Wires to the Sky

In 1938, Orson Welles altered radio forever. Welles produced and acted in one of the most famous broadcasts in the history of the medium War of the Worlds. Radio was a relatively new technology although by 1936 over ninety-eight percent of the British population and over sixty percent of Americans had radios in their homes. Welles played a trick on his audience. He used the authority of a newscaster to fabricate a first-person account of the landing of invaders from Mars on earth.

In 1965, the filmmaker, Peter Watkins did the same thing with his film The War Game. Although it was supposed to be shown on BBC television, the film never made it to air. There were fears that it would overwhelm viewers and frighten them. Watkins used many of the same techniques that Welles had developed for radio except the topic this time was a nuclear holocaust and its aftermath shot in cinema-vérité style. In both instances, the outcry was enormous. The primary effect of these productions was to foreground the impact of media on our culture, identity and sense of history. In Welles’s case, the police actually came to the studio to try to stop the broadcast.

The bridge between truth and fiction was crossed many times by Welles and Watkins who deliberately highlighted and took advantage of the weaknesses and the strengths of mass media. Most importantly, both artists used images and sounds to flout the conventions of communication that had quickly become standardized within the broadcast and film industries. Watkins spent his career exploring a style of self-reflexive documentary that in recent times has been taken up by music videos, television, and Hollywood films. Perhaps the most blatant example of this is The Blair Witch Project, which owes a great deal to Watkins’s film Culloden made in 1964. In both these cases, hand-held cameras were as important as Welles’s voice in overriding the fictional elements of the narrative with the sensation that the story was true.

As both Welles and Watkins understood, there is a wonderful, albeit contradictory fragility in our relations with images and sounds. Our culture is also in the midst of a profound transition as we negotiate our way through the maze of human, social and economic relations that digital technologies are generating. I see this process of transition as an opportunity to reinvigorate our relationship with the tools provided by communications technologies.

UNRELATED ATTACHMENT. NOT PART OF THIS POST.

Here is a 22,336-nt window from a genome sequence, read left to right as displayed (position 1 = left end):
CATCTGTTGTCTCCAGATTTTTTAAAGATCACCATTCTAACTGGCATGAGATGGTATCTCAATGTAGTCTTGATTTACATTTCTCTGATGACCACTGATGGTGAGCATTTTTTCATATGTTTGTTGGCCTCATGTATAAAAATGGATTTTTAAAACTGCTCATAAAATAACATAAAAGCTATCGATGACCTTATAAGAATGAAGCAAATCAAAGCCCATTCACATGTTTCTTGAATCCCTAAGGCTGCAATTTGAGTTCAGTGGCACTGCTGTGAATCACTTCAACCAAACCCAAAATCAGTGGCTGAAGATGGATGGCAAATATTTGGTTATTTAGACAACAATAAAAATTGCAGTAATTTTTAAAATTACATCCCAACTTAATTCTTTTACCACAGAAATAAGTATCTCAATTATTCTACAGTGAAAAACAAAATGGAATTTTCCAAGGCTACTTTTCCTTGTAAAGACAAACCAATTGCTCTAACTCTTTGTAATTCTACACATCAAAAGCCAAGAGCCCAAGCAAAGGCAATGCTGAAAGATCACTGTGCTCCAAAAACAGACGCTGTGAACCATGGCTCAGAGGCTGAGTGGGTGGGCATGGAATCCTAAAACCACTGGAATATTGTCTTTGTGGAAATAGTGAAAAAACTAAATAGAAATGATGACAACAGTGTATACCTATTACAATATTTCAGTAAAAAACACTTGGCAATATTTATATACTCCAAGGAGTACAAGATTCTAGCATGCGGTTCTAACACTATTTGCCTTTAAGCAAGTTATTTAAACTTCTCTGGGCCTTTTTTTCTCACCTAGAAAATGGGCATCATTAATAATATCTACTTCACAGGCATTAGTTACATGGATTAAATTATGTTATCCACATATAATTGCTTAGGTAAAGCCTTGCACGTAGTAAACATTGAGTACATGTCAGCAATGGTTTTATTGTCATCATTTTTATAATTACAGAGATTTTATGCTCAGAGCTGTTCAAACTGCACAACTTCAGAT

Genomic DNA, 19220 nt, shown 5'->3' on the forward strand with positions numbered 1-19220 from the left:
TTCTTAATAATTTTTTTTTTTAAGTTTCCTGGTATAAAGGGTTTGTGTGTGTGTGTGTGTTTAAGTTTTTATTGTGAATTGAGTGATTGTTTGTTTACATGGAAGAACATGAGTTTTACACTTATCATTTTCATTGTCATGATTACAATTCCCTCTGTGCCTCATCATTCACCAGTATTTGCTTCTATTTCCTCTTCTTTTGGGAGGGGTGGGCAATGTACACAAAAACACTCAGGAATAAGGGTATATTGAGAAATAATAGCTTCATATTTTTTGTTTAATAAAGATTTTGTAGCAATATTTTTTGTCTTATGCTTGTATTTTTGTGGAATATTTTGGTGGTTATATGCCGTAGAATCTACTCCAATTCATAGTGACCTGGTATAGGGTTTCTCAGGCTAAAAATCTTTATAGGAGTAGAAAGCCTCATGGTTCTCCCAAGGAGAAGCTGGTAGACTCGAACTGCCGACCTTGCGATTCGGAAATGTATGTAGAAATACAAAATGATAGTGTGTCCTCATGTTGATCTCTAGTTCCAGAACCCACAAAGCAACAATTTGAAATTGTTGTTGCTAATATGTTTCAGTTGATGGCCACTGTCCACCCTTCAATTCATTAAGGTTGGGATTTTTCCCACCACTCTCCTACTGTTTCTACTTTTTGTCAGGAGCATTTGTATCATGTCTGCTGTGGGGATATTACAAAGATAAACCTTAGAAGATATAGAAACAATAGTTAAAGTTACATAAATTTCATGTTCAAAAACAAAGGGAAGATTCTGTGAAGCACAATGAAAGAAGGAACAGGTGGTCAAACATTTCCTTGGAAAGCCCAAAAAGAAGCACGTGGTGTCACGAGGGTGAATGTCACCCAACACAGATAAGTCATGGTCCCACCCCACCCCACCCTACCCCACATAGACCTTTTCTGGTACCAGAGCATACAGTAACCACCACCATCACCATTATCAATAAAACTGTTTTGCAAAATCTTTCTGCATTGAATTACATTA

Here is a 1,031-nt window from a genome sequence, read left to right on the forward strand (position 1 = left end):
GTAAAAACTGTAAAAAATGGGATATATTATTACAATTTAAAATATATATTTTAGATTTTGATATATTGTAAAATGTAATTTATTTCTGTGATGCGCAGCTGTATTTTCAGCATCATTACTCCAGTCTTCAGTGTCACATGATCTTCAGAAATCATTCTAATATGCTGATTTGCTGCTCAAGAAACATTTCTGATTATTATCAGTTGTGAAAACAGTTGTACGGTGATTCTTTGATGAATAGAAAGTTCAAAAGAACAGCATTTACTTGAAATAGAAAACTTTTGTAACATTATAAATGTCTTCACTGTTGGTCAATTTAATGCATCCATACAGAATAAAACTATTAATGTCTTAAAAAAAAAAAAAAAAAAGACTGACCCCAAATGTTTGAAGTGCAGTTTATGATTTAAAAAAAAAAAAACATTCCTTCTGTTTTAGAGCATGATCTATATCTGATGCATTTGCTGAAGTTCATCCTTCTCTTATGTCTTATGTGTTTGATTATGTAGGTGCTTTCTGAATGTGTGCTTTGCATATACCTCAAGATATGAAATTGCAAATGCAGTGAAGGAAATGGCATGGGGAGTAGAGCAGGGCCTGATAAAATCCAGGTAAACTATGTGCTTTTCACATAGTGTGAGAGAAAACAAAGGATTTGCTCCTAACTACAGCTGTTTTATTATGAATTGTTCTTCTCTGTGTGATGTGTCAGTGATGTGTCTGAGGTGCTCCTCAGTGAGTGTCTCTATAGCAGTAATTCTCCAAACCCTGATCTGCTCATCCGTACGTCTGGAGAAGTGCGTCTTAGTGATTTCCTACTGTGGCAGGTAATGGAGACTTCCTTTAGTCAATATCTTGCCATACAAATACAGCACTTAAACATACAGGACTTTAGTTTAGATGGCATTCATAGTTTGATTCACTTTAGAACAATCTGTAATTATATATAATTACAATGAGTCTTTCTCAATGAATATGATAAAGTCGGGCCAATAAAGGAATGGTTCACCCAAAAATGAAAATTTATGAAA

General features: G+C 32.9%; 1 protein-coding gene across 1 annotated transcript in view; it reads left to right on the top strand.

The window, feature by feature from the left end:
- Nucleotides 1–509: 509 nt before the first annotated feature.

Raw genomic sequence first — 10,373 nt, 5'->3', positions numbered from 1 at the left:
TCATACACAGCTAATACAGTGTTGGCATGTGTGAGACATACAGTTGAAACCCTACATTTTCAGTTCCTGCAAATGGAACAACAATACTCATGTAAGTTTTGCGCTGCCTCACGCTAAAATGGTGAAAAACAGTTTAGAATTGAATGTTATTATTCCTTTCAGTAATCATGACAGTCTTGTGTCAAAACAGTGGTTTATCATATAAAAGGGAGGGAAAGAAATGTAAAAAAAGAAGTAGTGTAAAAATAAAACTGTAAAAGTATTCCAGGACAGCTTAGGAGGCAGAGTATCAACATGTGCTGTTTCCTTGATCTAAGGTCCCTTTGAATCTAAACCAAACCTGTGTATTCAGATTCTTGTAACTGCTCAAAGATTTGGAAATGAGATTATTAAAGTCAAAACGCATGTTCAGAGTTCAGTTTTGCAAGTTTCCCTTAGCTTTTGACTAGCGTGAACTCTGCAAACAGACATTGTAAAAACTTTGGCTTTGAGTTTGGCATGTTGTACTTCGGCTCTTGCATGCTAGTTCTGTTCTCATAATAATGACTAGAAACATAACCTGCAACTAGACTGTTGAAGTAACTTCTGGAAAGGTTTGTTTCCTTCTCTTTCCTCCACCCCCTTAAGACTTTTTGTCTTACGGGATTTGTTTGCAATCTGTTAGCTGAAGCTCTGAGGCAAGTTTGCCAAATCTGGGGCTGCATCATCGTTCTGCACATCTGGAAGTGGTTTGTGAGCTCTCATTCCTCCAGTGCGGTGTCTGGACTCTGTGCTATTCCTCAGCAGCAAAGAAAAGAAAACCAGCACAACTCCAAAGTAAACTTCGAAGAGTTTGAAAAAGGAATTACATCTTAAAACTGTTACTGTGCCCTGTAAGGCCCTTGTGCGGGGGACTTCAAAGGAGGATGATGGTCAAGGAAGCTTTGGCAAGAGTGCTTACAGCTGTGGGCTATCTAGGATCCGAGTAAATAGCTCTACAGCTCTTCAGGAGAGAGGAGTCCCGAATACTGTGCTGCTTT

Transitional periods like the one we are living through at the moment, allow us to develop new models that will facilitate our understanding of why the invention and development of new technologies continues to be one of the most important activities of Western culture. This, despite the fact that new technologies don't necessarily lead to positive change. The design and use of any new technology is never inevitably bound to the outcomes that were anticipated by its creators, something that the recently deceased author Arthur C. Clarke understood really well.

Why are our identities so bound up with the media technologies that surround us? Ironically, the cultural and social tendency in the discussion of new technologies is to talk about what has been lost. My own approach is to cautiously explore what has been gained.

Instead of seeing the future through dystopic eyes, a future more defined by machines and media than by humans, I want to suggest that the technologies of communication we have created are not just tools or supports for human endeavors. Rather, in tandem with our growth as a civilization, communications-based technologies have always been a part of the ecology of human existence. This is not meant to downplay the legitimate fears that many people have about computers for example, and their possible dominance in the affairs of humans. I do not want to dilute worries about living within simulated spaces and losing contact with reality.

On the other hand, all new technologies have to varying degrees been the means through which Western culture has defined everything from religion to politics to culture. We are very good at building ecological spaces based on images and sounds. The advent of digital media is just one additional phase in a long history of development that has its roots in music, performance and a variety of cultural forms that are dependent on spectators, participation, and presentational technologies.